Tuesday, June 28, 2016

CBF General Assembly: Trends

In this second blog reflecting on the recent Cooperative Baptist Fellowship General Assembly in Greensboro, NC, I want to share some personal impressions related to trends that seem to be emerging in the movement.  This is not meant to be definitive or even objective, but just some things that seem to be bubbling to the surface.

First, leaders of CBF are being good stewards of the resources placed in their hands.  The national organization is now leaner and more focused.  This comes not only from necessity but from good management principles.  One example is the three emphases of the 25th Anniversary Endowment Campaign—sustaining global missions, forming healthy churches, and nurturing young Baptists.  These are key aspects of the future of the movement.

The sustainability of a global mission strategy empowered by long-term mission personnel was presented repeatedly at the meeting.  Missions is what got many people into the Fellowship and it must remain a pillar of its work.  CBF field personnel have learned how to partner with churches, other missionary sending groups, and indigenous personnel for effective ministry.  This must continue.

Nurturing young Baptists assures the future of the Fellowship.  In my humble opinion, CBF has given lip service to this emphasis without allocating adequate resources during the last two and half decades.  Yes, there have been projects and efforts to engage young adults and youth but not enough. What has been provided has produced positive results.  For example, the significant attendance of young adults at the Assembly, but the seminaries must get some credit for this as well.  More resources need to be focused on theological education, church internships, and scholarships. 

Forming healthy churches includes a church starting initiative, an intentional congregational renewal process, advocacy work that helps others find their voice, and financial literacy programs.  All of these are worthy goals, but finding ways to work with churches without recreating the old denominational dependency model is tricky.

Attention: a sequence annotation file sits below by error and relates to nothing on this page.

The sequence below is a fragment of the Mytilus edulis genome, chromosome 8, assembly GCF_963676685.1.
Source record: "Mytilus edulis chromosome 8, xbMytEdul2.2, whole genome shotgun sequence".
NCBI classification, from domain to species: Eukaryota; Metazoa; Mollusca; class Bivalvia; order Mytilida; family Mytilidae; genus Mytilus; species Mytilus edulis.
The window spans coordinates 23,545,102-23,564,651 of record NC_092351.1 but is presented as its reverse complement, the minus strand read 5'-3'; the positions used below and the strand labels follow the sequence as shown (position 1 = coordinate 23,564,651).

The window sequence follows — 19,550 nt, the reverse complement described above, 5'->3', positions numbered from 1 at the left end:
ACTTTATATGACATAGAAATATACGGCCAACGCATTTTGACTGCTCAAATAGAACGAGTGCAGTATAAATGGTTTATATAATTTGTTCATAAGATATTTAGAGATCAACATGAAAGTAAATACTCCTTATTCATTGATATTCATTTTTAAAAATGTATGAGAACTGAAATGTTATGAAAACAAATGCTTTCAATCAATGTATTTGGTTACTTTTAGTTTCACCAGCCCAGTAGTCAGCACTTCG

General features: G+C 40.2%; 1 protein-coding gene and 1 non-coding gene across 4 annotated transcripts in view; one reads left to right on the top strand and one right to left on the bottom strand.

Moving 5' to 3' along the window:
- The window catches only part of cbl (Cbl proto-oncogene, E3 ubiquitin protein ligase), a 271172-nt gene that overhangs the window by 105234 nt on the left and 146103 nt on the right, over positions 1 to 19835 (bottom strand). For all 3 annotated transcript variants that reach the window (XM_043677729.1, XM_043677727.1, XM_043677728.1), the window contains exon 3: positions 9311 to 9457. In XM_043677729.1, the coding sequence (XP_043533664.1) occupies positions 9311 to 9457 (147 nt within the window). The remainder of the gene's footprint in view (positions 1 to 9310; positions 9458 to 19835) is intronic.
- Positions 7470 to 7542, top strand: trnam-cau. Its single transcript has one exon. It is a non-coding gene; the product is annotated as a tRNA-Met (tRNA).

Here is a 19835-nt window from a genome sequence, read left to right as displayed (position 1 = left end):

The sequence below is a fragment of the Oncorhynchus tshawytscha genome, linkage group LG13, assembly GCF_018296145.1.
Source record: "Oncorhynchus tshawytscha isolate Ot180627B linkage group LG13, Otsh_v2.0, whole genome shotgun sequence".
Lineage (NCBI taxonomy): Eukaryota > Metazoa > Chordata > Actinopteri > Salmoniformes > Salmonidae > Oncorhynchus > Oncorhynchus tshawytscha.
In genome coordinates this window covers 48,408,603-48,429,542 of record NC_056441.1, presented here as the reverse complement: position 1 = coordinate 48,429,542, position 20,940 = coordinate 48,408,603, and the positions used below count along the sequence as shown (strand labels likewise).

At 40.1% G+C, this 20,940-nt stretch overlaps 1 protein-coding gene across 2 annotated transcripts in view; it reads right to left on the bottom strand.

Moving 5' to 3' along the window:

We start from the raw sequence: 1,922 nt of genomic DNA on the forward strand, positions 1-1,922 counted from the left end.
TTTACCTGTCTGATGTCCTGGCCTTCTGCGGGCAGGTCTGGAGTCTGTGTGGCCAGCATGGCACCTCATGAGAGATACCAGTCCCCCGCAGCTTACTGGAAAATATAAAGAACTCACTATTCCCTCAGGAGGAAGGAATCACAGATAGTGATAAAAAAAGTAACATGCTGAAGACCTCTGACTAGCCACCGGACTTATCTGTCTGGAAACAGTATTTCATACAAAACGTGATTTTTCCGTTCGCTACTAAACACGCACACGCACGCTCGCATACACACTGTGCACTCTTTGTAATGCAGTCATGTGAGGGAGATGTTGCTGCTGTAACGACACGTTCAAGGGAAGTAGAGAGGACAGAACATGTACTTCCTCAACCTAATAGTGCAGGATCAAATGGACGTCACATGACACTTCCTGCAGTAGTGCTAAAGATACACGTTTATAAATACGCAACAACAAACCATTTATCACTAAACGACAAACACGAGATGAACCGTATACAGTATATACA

As mentioned in the previous paragraph, there is a clear effort on the part of CBF to deal with economic issues.  Whether it is helping ministers to deal with financial indebtedness or ending abusive pay day lending operations, economic advocacy is a core concern in our culture and I applaud CBF for addressing it.

Another trend that I find encouraging is the development of an environment of empowerment based on coaching.  CBF entities have employed coaching in a number of ways—CBF fellows, church starting, etc.—and this trend is growing.  This harnesses the gifts of those involved in the coaching process to find their own answers and pursue them with accountability and purpose.

Overall, CBF continues to make strides in creating a “denomi-network” that is nimble and proactive.  This was clear in the General Assembly’s program and emphases.

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